- Satemwa Estate Background
- Bvumbwe Black Preparation
Grown high on Thyolo Mountain in the Shire Highlands of Malawi, our Bvumbwe Handmade Treasure is lovingly crafted by hand so as to preserve the long, sturdy leaves and their complex flavors. This is a more lightly oxidized tea when compared to other black teas, resulting in a softer, smoother liquor with a subtle, sweet fragrance. The dry leaf evokes the shape of the horn of the rare nyala antelope accented in a Maravi gold color. ("Maravi" is the name of the tribe that inhabited the region covering Malawi, Mozambique and Zambia from the 16th to 19th centuries. The word means "fire flames." ) The brewed cup has the aroma of sweet orange blossom and honey with the taste of orangette, the Belgian orange sweet dipped in dark chocolate, and a hint of maltiness. To achieve the right flavor profile Bvumbwe Handmade Treasure is only plucked the day after a period of abundant sunshine. The profile expresses a true "high grown" character.
Bvumbwe Handmade Treasure is crafted from the Bvumbwe cultivar, a Superior cultivar bred by the Tea Research Foundation of Central Africa in Mulanje, Malawi. These Superior Cultivars are bred for drought tolerance, cup characteristics and health benefits. They have been shown to have higher levels of theanine, antioxidants and catechins than teas from other origins. Also, the growing conditions in Malawi are known to favor higher production of the gallated catechins.
Ingredients: Artisan black tea
Origin: Satemwa Estate, Malawi
Malawi was the first country in Africa to grow tea on a commercial scale. Tea was first planted in Malawi in 1878, but it wasn’t until 1891 that it became of any viable significance. The Satemwa Estate was founded in 1923 by a Scottish rubber planter by the name of Maclean Kay. The first tea seeds planted by Kay in 1926 were heirloom China varietals. In 1928 he introduced the first Camellia sinensis var. assamica seed from India. This seed formed the basis of expansion until the 1960’s. Satemwa Estate is the last remaining of the original founding tea estates that led to the creation of a successful tea industry in Malawi. The knowledge of the terroir and tea processing techniques that have been passed down the generations of both the Kay family and employees have led to distinctive and celebrated teas being created at Satemwa the like of which cannot be matched by any other estate in the region.
Satemwa teas are made up of the two primary varieties: Camellia sinensis var. china and Camellia sinensis var. assamica as well as numerous Superior cultivars that have been bred by the Tea Research Foundation of Central Africa in Mulanje, Malawi. These Superior Cultivars are bred for drought tolerance, cup characteristics and health benefits. They have been shown to have higher levels of theanine, antioxidants and catechins than teas from other origins. Also, the growing conditions in Malawi are known to favor higher production of the gallated catechins.
The Satemwa Estate is fair trade certified. It is also certified by the Ethical Tea Partnership and the Rainforest Alliance. As part of Satemwa's social responsibility program, they provide a number of welfare services, which are available to both staff and their immediate dependants. The Satemwa Clinic provides professional medical services to all employees, and their immediate families and to all students at the Satemwa Primary School. There is a 3 bed antenatal facility and an under 5 clinic on Mondays that is accessible to all the communities on and around Satemwa. A 24hour ambulance service funded by the company takes any referrals to hospitals within the district of Thyolo. The Satemwa Primary School seats +/- 900 pupils. Education is provided in partnership with government who provide the teachers, learning materials and curriculum, whilst Satemwa provides land, buildings and other structural needs such as teachers housing. This year, Satemwa sent 19 pupils to various secondary schools. Satemwa also supports divisional sporting activities which give workers a breather after a week's hard work in the fields. Divisions play competitive soccer with other divisions and estates.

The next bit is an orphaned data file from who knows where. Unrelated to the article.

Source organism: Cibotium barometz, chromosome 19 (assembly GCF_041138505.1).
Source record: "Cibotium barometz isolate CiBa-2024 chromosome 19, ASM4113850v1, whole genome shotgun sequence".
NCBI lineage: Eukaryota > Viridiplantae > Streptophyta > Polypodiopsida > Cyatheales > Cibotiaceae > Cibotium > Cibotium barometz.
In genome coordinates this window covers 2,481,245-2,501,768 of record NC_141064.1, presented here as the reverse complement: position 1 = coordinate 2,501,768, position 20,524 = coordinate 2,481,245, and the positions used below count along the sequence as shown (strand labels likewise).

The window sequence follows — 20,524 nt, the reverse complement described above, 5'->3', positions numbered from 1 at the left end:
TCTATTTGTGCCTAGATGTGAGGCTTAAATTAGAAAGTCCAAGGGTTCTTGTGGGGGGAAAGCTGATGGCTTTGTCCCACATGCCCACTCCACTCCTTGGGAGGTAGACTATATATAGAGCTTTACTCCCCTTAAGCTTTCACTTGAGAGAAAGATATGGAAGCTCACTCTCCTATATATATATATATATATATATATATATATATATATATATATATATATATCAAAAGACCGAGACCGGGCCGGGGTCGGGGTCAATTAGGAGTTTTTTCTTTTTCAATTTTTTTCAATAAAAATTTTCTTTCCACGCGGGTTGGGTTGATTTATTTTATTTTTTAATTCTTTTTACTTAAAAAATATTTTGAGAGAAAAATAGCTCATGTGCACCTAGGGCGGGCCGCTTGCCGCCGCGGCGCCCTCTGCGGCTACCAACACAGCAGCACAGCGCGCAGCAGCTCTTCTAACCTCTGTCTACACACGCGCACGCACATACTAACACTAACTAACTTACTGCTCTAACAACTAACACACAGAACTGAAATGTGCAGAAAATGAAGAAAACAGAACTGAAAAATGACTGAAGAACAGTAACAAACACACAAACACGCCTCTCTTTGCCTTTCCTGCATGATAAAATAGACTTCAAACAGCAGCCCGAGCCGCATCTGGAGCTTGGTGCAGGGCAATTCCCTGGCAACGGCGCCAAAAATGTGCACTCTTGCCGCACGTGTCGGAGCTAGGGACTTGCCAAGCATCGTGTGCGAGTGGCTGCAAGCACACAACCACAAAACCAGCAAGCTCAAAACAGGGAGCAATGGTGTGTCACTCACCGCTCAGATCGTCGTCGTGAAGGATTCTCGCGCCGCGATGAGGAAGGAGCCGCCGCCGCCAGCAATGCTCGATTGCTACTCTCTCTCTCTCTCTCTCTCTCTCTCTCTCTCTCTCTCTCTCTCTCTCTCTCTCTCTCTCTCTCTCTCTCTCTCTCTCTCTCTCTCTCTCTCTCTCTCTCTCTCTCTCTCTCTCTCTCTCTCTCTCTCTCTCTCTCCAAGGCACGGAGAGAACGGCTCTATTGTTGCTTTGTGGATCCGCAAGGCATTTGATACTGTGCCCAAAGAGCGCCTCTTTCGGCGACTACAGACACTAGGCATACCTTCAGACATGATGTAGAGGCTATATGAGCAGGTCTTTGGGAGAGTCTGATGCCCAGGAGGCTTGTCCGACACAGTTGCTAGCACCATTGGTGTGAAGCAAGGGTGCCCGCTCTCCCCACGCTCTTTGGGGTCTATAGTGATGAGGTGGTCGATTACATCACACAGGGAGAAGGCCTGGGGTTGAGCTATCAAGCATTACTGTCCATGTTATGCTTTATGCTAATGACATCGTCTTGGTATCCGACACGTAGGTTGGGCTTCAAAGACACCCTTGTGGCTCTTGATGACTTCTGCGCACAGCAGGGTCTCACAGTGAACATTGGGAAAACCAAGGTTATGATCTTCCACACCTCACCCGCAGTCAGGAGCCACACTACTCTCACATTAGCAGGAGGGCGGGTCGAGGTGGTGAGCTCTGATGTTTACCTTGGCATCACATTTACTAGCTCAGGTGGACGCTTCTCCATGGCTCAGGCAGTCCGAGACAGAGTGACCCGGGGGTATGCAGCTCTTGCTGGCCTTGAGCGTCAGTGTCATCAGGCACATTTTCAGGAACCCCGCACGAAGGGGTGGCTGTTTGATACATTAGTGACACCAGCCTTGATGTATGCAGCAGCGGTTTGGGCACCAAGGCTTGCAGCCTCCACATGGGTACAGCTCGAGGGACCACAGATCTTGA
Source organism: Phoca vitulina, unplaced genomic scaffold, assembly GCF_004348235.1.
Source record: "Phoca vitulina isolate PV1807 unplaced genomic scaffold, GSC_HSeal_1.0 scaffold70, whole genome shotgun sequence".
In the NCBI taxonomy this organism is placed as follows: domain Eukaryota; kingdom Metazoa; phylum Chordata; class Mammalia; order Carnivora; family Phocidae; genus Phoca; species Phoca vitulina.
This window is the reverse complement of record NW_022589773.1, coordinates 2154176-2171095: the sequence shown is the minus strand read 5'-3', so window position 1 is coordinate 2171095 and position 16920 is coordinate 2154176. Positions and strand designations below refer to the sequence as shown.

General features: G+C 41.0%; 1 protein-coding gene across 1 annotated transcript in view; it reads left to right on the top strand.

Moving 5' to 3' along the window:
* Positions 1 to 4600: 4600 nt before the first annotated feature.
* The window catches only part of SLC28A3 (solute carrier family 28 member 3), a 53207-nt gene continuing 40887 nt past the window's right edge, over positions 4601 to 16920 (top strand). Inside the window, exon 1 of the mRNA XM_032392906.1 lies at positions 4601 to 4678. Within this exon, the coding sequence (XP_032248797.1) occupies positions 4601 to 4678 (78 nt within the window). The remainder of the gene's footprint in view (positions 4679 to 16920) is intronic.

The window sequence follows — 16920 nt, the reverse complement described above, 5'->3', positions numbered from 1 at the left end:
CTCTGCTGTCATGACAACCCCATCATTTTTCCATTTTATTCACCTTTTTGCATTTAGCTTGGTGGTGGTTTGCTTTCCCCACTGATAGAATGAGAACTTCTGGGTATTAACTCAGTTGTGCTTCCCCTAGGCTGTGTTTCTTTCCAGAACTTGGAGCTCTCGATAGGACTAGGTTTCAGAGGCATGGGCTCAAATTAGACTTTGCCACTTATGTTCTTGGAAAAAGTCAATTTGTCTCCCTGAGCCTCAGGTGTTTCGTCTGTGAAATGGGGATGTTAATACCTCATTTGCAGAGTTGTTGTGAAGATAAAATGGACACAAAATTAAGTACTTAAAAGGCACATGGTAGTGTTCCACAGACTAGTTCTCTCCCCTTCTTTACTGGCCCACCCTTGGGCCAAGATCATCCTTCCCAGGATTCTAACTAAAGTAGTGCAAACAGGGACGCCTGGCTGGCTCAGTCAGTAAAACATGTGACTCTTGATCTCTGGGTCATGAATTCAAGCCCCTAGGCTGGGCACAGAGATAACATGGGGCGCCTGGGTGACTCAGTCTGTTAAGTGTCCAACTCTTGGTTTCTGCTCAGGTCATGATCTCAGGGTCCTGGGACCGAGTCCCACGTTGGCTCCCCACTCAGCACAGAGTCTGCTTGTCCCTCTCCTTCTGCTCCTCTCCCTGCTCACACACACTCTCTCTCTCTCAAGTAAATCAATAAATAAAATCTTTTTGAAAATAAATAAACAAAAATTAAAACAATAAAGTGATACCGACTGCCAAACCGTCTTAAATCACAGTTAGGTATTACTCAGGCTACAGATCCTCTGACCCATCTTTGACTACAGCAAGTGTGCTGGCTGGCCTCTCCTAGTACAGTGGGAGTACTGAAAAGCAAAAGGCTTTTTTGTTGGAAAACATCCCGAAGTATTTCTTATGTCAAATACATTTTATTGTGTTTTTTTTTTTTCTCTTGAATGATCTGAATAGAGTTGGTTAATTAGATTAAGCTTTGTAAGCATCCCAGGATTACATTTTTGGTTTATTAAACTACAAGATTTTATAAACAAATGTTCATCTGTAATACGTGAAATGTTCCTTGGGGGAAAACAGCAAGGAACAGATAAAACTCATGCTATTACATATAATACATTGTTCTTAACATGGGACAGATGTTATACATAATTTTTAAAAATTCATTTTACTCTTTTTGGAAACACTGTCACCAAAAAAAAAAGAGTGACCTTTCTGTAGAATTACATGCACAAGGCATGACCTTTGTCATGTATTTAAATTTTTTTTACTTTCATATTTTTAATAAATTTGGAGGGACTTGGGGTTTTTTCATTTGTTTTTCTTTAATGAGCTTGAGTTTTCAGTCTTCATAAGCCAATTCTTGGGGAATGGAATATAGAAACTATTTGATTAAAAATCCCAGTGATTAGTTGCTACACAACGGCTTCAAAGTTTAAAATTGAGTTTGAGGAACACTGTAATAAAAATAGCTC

Satemwa is happy to be in close interaction with nature and work closely with their staff in a CSR (Corporate and Social Responsibility) program to protect the nearby forest and wildlife. Satemwa also works with sustainable wood and stoves that conserve firewood to dry the tea and are developing different solar and energy saving initiatives for the processing of their teas.
Water Temperature: Just off the Boil (205 degrees)
Water Quality: Best with Spring Water
Amount of Leaf (per 6 fl oz water): 1-2 Tbl.(3-5 grams)
Steep Time: 1-3 minutes
Number of Infusions: 2-3
When measuring it is best to weigh your tea. (I use a small pocket scale. We have a few or you can get good inexpensive scales at Old Will Knotts) Measuring volume with a teaspoon or tablespoon is not accurate because whole leaf teas take up much more space than broken, graded teas.
We highly recommend brewing your tea in a teapot or mug with a removable infuser so that you can remove the leaves at the end of the steeping time. Whole leaf teas of this quality need room to unfurl and expand in the water in order to perform their "magic." However, leaving the tea leaves in the water will result in an over-infused, bitter (or at best, unpleasant) tea. If you want a stronger cup of tea increase the amount of leaf rather than the steeping time. If you don't have a removable infuser, you can brew the loose leaves directly in the pot. At the end of the steeping time, pour all of the tea into a warm serving pitcher or pot.
While many black teas are frequently served with milk & sugar, we strongly recommend NOT doing so with this excellent tea! In doing so you will miss out on the subtle nuances that make this such a wonderful tea!